He may not be Lil Bub or Grumpy Cat, but Henri Le Chat Noir–the Internet’s most existential feline–is making some serious bank. Even without hundreds of thousands of subscribers or tens of millions of views, Henri makes enough money to support his owner, Will Braden.
If you’ve never seen Henri Le Chat Noir, prepare yourself for a YouTube cat that must be Jean-Luc Godard‘s favorite. Henri’s videos mix generally pouty cat faces with a narration inspired by French New Wave films. The most popular installment, titled ‘Henri 2’, has received more than eight million views.
At a cat video panel at South By Southwest, Braden explains the various ways he makes a living off of Henri. As with many other YouTube creators, merchandise and brand sponsorships are key, as is a pledge to donate some proceeds to charity. “Charity is both ethically the right thing to do and good business,” explained Braden. “If you say 10% goes to charity, you’ll sell 20% more.”
Braden’s secret weapon, however, is Henri’s lucrative CPM rate on YouTube. CPM (cost per mille, a fittingly French term as far as Henri is concerned) measures the amount advertisers pay for each thousand YouTube impressions. The average CPM, before considering YouTube’s cut and impression frequency, is $7.60. According to Braden, Henri’s channel has a $10 CPM. Even if YouTube and impression infrequency cut into that total, it is still a very big number.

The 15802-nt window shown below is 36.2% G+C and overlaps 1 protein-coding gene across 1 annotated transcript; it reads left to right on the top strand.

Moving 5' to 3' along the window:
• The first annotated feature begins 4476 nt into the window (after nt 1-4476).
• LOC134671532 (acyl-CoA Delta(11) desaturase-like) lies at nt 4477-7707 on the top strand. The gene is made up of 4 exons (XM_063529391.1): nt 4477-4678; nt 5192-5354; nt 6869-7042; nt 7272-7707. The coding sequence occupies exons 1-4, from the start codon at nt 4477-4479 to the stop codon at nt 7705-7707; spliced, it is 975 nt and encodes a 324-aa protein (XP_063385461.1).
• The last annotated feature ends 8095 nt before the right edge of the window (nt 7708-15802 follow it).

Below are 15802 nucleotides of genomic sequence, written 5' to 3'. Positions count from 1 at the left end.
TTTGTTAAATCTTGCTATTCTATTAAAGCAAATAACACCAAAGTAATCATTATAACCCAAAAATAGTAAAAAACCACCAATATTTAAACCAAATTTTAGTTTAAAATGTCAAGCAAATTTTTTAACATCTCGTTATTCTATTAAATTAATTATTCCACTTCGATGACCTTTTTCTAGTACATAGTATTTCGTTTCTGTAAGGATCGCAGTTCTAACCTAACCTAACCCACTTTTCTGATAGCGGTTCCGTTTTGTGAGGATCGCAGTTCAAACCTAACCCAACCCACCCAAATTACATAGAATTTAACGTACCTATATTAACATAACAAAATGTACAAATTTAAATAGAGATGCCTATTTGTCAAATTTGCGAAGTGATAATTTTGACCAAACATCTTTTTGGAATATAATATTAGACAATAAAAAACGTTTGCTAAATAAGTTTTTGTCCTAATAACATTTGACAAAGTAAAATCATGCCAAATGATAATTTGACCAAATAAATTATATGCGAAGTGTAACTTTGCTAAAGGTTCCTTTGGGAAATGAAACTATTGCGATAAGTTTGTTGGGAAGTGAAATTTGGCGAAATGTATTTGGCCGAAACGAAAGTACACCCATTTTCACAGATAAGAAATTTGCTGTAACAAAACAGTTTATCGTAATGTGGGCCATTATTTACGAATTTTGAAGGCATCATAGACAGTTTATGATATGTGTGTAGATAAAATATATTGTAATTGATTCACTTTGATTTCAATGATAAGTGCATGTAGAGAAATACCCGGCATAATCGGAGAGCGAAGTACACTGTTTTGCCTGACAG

The secret to Henri’s success lies in demographics. As Braden explains, his cat’s typical viewer is a woman between the ages of 49 and 65. Braden doesn’t believe other YouTube cats hit the same audience, since the highbrow jokes about French New Wave are more likely to draw in a “college professor” crowd. This is a very hard group to reach on the Internet; Braden speculates that some older viewers learn how to share videos on Facebook just to show Henri to their friends. Therefore, advertisers are willing to pay much more for the chance to consistently target pre-roll videos against this hard-to-reach demographic.
Henri’s success provides a lesson about sparse demographics on YouTube. They are hard to reach, but creators who manage to connect with them will strike gold. Hanging out with a furry companion is always a nice starting point.